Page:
Thursday, July 24, 2014

SIX: First look

I decided to take a look at Six Flags Entertainment Corporation (SIX) after seeing this article, stating that the dividend yield was over 5 percent.  Not that I had any specific idea about investing for yield or anything.  I just thought that if the dividend yield was that high, and if that dividend was sustainable, and if there were any growth possibilities, then this might make a good investment.  That's a lot of ifs to end up with a maybe, but that's really no different from other stocks.

It also happens that I've been thinking that entertainment stocks in general might provide good investments going forward.  Economic growth appears to be gradually ticking up, unemployment is down, and entertainment, at least according to my personal experience, appears to be a relatively high priority in consumer spending.

So, with that in mind, let's begin with a look at some of the current data, as reported on Yahoo Finance.  The trailing PE (32), forward PE (25), and PEG ratio (2.68), all point to a relatively overvalued stock on the basis of earnings.  A beta of 1.85 indicates relatively high market risk, and the debt/equity reported there is high at nearly 197, indicating a high level of leverage.  Cash per share is reported at $0.24 for the most recent quarter, not enough to continue paying the current dividend.  So far, SIX doesn't appear all that promising.

Turning to the annual balance sheet, we see that in 2012, the company increased long term debt by over $400 million, and in 2013, apparently sustained large enough losses to wipe out retained earnings, leaving the balance at -$439 million.  Yeah, that's negative.  Also negative, net tangible assets come in at -$619 million.

Strangely, looking at the annual income statement, income itself doesn't seem to be the reason behind the large decrease in retained earnings, as net income was positive for the last couple of years.  As it turns out, the reason for the large drop in retained earnings can be found in the annual cash flow statement.  The company repurchased nearly $500 million in stock.  Without looking at any news for the time period, it appears the SIX made a rather large adjustment to its capital structure, exchanging debt for equity in effect.  Not necessarily a bad choice, although it is a choice that might cause some investors to invest elsewhere due to the higher risk that debt represents.

Looking at the 5 year chart , the stock has done well over the period, significantly outperforming the S&P 500 over the period.  The last year tells a different story.

In summary, it appears that SIX isn't a growth story at all.  Rather, the company is leveraging the assets it already has in order to return value to its shareholders.  In good times, stockholder returns should be better than normal, but if things turn south, it could be a disaster, as leverage tends to magnify both the good and the bad.

Tuesday, April 1, 2014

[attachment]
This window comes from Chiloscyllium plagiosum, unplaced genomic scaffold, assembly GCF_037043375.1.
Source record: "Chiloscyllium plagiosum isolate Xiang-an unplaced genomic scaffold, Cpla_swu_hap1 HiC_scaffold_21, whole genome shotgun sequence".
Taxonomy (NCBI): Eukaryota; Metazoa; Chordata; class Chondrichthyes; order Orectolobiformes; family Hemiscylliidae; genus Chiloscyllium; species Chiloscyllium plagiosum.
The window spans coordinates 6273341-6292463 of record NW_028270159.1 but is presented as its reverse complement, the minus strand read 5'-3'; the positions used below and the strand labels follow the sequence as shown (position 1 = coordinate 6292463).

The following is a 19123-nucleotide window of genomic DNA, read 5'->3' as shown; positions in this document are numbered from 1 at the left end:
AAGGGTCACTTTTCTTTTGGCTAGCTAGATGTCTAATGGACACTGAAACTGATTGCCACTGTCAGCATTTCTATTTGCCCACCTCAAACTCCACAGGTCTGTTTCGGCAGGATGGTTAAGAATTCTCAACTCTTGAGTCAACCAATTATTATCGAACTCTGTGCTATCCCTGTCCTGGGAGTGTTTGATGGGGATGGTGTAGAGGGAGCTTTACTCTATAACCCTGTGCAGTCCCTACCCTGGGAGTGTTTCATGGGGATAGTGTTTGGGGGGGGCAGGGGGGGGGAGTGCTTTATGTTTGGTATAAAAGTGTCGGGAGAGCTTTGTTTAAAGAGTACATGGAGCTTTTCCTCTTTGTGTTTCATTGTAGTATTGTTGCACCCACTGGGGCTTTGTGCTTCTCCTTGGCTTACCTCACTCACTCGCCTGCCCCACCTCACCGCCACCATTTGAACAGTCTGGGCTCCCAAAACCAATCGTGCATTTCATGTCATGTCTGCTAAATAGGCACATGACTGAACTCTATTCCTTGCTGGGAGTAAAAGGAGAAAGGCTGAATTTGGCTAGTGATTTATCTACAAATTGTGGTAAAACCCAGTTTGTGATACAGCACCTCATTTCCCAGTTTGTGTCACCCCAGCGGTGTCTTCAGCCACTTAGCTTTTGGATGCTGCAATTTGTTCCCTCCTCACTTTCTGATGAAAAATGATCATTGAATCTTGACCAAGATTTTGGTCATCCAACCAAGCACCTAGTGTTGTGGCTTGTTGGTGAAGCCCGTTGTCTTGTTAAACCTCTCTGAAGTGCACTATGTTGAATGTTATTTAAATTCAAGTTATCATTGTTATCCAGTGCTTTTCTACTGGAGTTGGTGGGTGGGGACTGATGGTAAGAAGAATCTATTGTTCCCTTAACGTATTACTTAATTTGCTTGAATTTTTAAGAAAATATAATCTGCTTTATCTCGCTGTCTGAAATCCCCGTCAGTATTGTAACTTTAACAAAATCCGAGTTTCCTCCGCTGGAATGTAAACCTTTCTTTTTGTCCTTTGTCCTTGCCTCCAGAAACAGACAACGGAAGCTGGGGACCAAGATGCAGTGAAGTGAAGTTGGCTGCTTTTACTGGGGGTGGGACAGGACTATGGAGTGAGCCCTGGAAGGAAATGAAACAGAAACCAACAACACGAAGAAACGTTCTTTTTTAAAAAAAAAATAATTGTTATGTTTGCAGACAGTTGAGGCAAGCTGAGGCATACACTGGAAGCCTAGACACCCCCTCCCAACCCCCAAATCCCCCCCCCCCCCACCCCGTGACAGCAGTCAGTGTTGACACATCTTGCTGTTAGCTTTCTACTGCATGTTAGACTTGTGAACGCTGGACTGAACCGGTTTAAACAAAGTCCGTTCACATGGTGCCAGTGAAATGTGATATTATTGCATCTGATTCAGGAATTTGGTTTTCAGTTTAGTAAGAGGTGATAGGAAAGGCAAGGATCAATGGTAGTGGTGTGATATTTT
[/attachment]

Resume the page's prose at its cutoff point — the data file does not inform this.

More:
Business ethics

CEO Barra calls GM's actions on deadly defect 'unacceptable'
Lawmakers are investigating why GM and regulators missed or ignored numerous red flags that faulty ignition switches could unexpectedly turn off engines during operation and leave airbags, power steering and power brakes inoperable.
 So, I wonder how long this investigation will go on.  It's simple, really.  It's the same thing that Ford (F) did with the Pinto years ago.  They did a cost/benefit analysis.  And not surprisingly, the cost of the fix, even if small, was more than the value put on human life.  Of course, it isn't really the value of human life, but rather the expected cost of not fixing the issue that is considered.
Under intense grilling by lawmakers, Barra said she found employee statements "disturbing" that cost considerations may have discouraged the prompt replacement of faulty ignition switches now linked to at least 13 fatalities and the recall of 2.6 million vehicles.
Bingo.  But is it really "disturbing?"  I don't think so.  This type of decision-making has been going on for as long as business has been done.  I'm not surprised, nor am I disturbed.  I suppose that this is why I'm not the CEO of a multi-billion dollar corporation.  I have too much trouble feigning surprise.

But, on the other side of the argument is this:
House Energy and Commerce Committee Chairman Fred Upton, a Republican, told Barra: "With a two-ton piece of high-velocity machinery, there is zero margin for error; product safety is a life or death issue. But sadly, vehicle safety has fallen short."
But drivers' recognition of vehicle safety has fallen short as well.  Or perhaps a better way to put it is that drivers don't tend to recognize how unsafe the very act of driving is.  Most people don't really think of driving a "two-ton piece of high-velocity machinery" as being anything like that.  Drivers these days seem to assume safety.  And when it isn't so, they are shocked and appalled.  Driving is dangerous, and no amount of effort on the part of automakers is going to change that.  The "safer" cars become, the faster everyone drives and the more aggressive drivers become.

Still, for this type of problem, GM (GM) should certainly be held accountable for their action, or inaction as it were.  But I'm pretty sure this was already considered in the cost/benefit analysis, and in the end, the result will be more of the same in the future.  Because, consumers will do their own cost/benefit analysis, even if subconsciously, and decide that the perfectly safe vehicle is not worth the cost.  Just like they made the same decision with seat belts when seat belts were a new thing.

While I usually reserve this type of commentary for my other blog, I chose to comment here because it is directly relevant to the ethics of business and finance, of which, despite what professional associations would lead us to believe, there are none.  Well, except for my ethics, of course.